Washington — The U.S. trade deficit shrank for the fourth straight month in August, falling to the lowest level since January as exports rose to an all-time high.
The deficit dropped 0.5 percent in August to $40.1 billion, compared to a revised $40.3 billion in July, the Commerce Department reported Friday.
Exports increased 0.2 percent to a record $198.5 billion, aided by increased sales of petroleum, telecommunications equipment and industrial engines. Imports also rose by a smaller 0.1 percent to $238.6 billion.
Even with the falling deficit the past four months, the imbalance so far this year is running 4.2 percent higher than the same period in 2013. A larger deficit acts as a drag on the economy because it means more money going to foreign companies.
The politically sensitive trade deficit with China edged down 2.2 percent to $30.2 billion, only slightly below the all-time high of $30.9 billion set in July. The deficit with China is on track to set another record for the entire year, putting more pressure on Congress and the Obama administration to take steps to curb what China’s critics see as unfair trade practices.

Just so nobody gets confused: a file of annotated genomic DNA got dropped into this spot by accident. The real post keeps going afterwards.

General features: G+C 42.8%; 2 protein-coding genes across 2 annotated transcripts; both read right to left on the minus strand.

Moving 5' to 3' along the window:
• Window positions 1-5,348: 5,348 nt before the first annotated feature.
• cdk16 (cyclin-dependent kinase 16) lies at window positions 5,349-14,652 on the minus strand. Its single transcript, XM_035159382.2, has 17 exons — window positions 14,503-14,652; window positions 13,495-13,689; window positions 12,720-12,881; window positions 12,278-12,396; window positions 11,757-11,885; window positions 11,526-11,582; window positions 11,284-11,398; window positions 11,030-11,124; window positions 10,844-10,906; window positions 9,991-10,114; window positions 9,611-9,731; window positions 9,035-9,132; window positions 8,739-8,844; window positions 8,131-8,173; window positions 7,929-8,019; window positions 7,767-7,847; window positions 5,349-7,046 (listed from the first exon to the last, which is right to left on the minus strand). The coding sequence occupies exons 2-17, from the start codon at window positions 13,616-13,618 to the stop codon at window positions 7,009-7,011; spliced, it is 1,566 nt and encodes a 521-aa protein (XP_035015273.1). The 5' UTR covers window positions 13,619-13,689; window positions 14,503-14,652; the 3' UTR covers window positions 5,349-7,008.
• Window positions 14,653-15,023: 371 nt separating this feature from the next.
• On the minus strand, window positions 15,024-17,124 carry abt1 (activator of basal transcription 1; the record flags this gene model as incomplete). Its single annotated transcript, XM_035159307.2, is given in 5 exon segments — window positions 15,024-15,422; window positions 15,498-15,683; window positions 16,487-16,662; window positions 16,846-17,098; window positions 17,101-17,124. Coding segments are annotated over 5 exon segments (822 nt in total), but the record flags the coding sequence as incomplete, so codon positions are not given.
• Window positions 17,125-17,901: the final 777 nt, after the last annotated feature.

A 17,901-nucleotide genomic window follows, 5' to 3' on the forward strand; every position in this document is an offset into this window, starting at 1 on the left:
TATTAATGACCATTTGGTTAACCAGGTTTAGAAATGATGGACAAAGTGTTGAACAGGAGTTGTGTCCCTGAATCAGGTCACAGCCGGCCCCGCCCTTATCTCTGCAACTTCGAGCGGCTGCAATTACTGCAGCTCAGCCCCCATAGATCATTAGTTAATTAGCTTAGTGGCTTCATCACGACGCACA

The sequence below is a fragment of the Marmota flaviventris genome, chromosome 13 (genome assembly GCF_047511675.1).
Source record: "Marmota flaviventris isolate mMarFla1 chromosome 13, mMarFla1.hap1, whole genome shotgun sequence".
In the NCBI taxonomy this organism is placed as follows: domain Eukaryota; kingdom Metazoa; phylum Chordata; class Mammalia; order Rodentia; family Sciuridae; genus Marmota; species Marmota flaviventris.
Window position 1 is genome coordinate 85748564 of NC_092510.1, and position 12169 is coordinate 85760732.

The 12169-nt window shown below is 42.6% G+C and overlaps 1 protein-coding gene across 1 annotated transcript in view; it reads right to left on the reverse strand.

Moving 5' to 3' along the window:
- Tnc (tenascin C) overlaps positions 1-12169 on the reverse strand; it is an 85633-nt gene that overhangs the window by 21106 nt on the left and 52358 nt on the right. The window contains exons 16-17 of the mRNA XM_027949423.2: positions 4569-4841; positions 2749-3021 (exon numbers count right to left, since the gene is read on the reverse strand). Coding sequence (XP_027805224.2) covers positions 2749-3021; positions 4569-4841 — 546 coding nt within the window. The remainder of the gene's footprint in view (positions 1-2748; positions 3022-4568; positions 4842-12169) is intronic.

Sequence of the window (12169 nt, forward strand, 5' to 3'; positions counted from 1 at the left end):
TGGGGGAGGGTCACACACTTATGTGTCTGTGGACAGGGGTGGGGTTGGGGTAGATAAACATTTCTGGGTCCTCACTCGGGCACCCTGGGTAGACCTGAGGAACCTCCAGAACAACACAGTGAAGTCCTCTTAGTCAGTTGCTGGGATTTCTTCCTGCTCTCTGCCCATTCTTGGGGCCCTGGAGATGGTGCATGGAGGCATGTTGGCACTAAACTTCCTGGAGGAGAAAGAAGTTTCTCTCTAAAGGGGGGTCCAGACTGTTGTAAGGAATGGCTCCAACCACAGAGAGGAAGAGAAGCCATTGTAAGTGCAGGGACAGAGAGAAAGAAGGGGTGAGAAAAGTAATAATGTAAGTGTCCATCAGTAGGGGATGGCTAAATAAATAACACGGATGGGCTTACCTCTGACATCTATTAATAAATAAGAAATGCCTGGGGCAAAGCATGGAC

U.S. manufacturers say that China is manipulating its currency to gain trade advantages over U.S. companies. They say China undervalues the yuan to make the goods it manufactures cheaper when they are exported, and American products more expensive in China.
A higher trade deficit subtracts from economic growth because it usually means that foreign companies sell more in this country while U.S. producers see fewer sales in overseas markets.
Through August, the trade deficit totaled $335.2 billion, compared to $321.7 billion for the same period last year, when the deficit for the whole year totaled $476.4 billion, 11.4 percent lower than in 2012. For this year, many economists believe the trade deficit will be slightly higher than in 2013, reflecting in part a stronger U.S. economy attracting more imports. They are forecasting the deficit will be a modest drag on overall growth.
The decline in the deficit in 2013 reflected in part a boom in U.S. energy production that has reduced America’s dependence on foreign oil while boosting U.S. petroleum exports to a record high.
In August, U.S. exports of petroleum were up 2.2 percent to $14.1 billion while petroleum imports fell 3.8 percent to $27.2 billion. So far this year, petroleum exports are running 16.9 percent above the level of a year ago, putting the country on track to set another record for petroleum exports.
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